Reading Comprehension: Passage 7
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Large scale complex manufacturing systems
Intellectual capita! of the company's management
Loans taken by the company from banks and financial institutions
Ability of workers to evolve solutions to problems
Skill and charisma of the top leadership
Existence of workers' union to protect worker's rights
Existence of powerful management to create unique strategies
Cordial worker-management relations to have industrial peace
High management involvement towards problems identified by workers
Management's faith in workers' abilities to solve problems in a rigorous manner
Workers have significant control lights over the design of work rules that allow worker skills and ingenuity to continuously search for novel micro-solutions using information that often sticks to the local micro-context of the work.
Managers have significant control rights over the design of work rules that allow worker skills and ingenuity to continuously search for novel micro-solutions around micro-information that often sticks to the local micro context of the work.
Work rules enable the workers to report problems faced at the shop-floor to specialized personnel who set up experiments lo replicate the conditions. This allows the specialists to come up with solutions that are rigorously tested in experimental conditions.
Toyota as an organization has extensive networks with different specialists who are subject matter experts in different fields. These networks allow problems to be resolved in the most advanced manner, enabling Toyota lo beat the competition.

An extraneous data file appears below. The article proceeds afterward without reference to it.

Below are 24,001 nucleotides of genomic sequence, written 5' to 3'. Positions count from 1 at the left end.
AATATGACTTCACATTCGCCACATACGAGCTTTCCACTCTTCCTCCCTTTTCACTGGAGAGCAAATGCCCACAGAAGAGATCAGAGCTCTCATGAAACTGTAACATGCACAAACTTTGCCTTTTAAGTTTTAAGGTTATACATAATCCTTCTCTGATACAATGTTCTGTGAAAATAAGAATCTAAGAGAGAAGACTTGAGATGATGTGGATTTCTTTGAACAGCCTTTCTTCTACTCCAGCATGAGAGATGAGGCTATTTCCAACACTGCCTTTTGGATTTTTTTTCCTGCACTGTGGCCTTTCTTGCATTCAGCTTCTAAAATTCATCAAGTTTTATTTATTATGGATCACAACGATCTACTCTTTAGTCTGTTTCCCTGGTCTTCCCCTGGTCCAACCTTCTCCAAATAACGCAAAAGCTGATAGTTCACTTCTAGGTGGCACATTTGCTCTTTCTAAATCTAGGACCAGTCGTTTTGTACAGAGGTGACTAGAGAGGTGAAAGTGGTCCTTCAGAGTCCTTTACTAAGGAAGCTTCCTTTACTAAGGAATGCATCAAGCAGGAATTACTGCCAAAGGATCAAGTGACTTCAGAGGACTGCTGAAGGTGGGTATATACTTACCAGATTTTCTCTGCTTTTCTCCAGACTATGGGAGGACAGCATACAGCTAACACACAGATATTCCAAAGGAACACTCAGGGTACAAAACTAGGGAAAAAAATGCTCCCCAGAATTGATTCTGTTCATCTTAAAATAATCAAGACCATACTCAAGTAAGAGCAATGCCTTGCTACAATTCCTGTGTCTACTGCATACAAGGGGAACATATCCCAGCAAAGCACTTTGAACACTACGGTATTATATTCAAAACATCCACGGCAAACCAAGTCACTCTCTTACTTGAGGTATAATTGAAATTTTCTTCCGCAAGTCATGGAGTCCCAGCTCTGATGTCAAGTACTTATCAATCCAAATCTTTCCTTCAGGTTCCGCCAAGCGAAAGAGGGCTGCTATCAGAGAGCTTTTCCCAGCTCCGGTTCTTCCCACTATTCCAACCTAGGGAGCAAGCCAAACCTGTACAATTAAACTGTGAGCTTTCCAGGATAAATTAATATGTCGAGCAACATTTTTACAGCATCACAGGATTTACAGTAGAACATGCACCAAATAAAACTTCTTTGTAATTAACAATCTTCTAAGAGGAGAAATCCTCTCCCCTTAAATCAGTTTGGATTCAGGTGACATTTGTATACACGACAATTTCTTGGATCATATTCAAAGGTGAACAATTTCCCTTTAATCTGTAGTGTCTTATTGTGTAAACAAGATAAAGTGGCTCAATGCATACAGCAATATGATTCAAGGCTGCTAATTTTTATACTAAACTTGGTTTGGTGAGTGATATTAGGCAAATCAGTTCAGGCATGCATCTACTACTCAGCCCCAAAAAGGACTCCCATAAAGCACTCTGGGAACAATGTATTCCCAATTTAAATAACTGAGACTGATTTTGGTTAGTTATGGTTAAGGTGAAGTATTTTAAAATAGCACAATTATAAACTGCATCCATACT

Toyota's products are extensively tested by customers in simulated conditions before they are released to the market. This extensive testing is done by workers who double up as a community of scientists experimenting to develop the most advanced product.
Without such variations allowed, rights of manager to design work-rules would have made very little sense, making the company similar to Ford.
Proscribing standardised work norms would prevent Toyota from benefiting from workers' problem solving ability in resolving different kinds of problems that emerge, thus making it difficult to attain the Toyota philosophy.
If similarities were imposed, rights of workers to experiment with work-rules would have made very little sense.
Standardisation of work rules is only justified when the investments in plants are huge and experimenting with the work rules would be detrimental to the efficiency of the plants. Since Toyota's plants typically involved low investments, it could tolerate non standards work rules.
With standardization of processes, right of the workers in design of work-rules made sense. Since Toyota's manufacturing processes were non-standardised, the different work norms did not make sense.